Friday, March 30, 2012

Friday Fun Facts - 3/30/2012



Here are this week's Friday Fun Facts about Diana Gabaldon's books.



1) I have never seen a possum in real life <g>, but I think this picture must be very similar to what Jamie and Claire saw in DRUMS:
"Christ! That's the biggest rat I've ever seen!"

I laughed.

"It's not a rat; it's a possum. See the babies on her back?"

Jamie and Rollo regarded the possum with identical looks of calculation, assessing its plumpness and possible speed. Four small possums stared solemnly back, pointed noses twitching over their mother's humped, indifferent back. Obviously thinking the boat no threat, the mother possum finished lapping water, turned, and trundled slowly into the brush, the tip of her naked thick pink tail disappearing as the lantern light faded.

The two hunters let out identical sighs, and relaxed again.

(From DRUMS OF AUTUMN, chapter 9 ("Two-Thirds of a Ghost"). Copyright© 1997 by Diana Gabaldon. All rights reserved.)



2) Here's Claire's description of her first kiss:
"And what of you, my bonny Sassenach?" he asked, grinning. "Did ye have the wee laddies panting at your heels, or were ye shy and maidenly?"

"A bit less than you," I said circumspectly. "I was eight."

"Jezebel. Who was the lucky lad?"

"The dragoman's son. That was in Egypt. He was nine."

"Och, well, you're no to blame then. Led astray by an older man. And a bloody heathen, no less."

(From OUTLANDER by Diana Gabaldon, chapter 28 ("Kisses and Drawers"). Copyright© 1991 by Diana Gabaldon. All rights reserved.)
What exactly is a dragoman?  According to Wikipedia,
A dragoman was an interpreter, translator and official guide between Turkish, Arabic, and Persian-speaking countries and polities of the Middle East and European embassies, consulates, vice-consulates and trading posts. A dragoman had to have a knowledge of Arabic, Turkish, and European languages.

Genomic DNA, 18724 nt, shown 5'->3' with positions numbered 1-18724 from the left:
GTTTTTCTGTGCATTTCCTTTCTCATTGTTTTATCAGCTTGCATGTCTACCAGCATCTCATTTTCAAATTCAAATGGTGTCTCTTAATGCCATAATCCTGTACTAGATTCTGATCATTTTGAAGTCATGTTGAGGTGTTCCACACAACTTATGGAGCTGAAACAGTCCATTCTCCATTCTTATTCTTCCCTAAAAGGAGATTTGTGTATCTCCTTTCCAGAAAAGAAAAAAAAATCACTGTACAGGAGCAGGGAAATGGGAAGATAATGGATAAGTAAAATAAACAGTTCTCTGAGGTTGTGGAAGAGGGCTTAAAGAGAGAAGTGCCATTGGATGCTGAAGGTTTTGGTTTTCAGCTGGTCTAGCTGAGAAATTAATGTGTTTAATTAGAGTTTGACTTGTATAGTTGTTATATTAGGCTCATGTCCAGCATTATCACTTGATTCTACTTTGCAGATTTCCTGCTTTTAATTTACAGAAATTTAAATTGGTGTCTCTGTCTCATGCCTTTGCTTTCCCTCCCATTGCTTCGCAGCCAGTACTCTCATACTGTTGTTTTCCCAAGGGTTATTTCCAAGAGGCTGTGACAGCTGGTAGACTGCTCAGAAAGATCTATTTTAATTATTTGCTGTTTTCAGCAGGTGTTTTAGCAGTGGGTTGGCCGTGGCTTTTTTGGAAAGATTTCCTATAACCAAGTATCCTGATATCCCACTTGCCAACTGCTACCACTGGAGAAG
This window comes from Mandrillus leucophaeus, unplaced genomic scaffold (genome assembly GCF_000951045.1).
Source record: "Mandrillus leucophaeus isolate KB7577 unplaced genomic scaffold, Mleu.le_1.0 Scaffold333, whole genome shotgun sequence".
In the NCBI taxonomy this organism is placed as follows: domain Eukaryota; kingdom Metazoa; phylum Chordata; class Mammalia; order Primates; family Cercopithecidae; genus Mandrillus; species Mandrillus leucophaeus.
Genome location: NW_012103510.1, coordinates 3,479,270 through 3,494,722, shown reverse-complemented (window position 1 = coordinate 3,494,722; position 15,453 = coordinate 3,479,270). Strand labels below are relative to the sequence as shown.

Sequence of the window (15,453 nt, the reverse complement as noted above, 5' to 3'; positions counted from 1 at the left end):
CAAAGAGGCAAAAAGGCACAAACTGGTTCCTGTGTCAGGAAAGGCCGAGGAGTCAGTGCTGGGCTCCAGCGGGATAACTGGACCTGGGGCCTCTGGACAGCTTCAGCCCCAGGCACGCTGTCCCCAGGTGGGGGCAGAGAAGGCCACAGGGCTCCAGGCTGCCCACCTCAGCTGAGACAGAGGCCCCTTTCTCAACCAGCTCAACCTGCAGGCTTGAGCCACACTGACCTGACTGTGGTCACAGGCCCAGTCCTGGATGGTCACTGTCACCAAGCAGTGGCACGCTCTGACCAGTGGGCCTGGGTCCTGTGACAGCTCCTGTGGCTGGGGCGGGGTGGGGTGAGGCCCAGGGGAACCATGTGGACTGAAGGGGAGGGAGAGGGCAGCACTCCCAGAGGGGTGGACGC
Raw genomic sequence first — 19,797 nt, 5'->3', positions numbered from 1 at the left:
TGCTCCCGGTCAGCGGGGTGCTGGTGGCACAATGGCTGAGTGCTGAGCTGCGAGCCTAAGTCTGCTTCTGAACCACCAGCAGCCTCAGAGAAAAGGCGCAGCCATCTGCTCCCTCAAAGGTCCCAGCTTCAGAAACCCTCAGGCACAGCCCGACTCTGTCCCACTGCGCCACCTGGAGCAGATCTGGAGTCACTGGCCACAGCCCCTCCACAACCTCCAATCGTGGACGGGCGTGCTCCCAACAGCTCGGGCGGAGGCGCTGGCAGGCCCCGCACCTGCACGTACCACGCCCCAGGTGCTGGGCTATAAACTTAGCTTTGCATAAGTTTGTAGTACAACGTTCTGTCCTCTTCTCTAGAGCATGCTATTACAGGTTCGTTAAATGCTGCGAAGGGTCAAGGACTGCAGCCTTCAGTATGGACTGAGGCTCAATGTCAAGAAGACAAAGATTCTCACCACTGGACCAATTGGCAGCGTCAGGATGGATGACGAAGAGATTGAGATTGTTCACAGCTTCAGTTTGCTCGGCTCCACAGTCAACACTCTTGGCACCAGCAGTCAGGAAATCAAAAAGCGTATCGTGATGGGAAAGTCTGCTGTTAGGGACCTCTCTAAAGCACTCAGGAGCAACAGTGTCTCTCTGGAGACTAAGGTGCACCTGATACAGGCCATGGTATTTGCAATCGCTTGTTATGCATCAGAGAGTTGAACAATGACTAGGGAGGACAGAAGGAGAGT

The position took particular prominence in the Ottoman Empire, where demand for the mediation provided by dragomans is said to have been created by the resistance on the part of the Muslim Ottomans to learn the languages of non-Muslim nations.



3) Here's a video about fish falling from the sky, just as Lawrence Stern described to Claire in VOYAGER: 
"I have seen a great many things which might be described as peculiar.  Fish-falls, for instance, where a great many fish--all of the same species, mind you, all the same size--fall suddenly from a clear sky, over dry land. There would appear to be no rational cause for this--and yet, is it therefore suitable to attribute the phenomenon to supernatural interference? On the face of it, does it seem more likely that some celestial intelligence should amuse itself by flinging shoals of fish at us from the sky, or that there is some meteorological phenomenon--a waterspout, a tornado, something of the kind?--that while not visible to us, is still in operation?"

(From VOYAGER by Diana Gabaldon, chapter 62 ("Abandawe"). Copyright© 1994 by Diana Gabaldon. All rights reserved.)
I think the phenomenon is fascinating.



4) Remember the "deasil charm" that Jocasta recited as protection for baby Jemmy in THE FIERY CROSS? "Deasil" is the English spelling of the Scottish Gaelic word "deiseil", meaning "sunwise", i.e., in a circle from east, to south, and so on. And according to this site, it's pronounced djay-shel.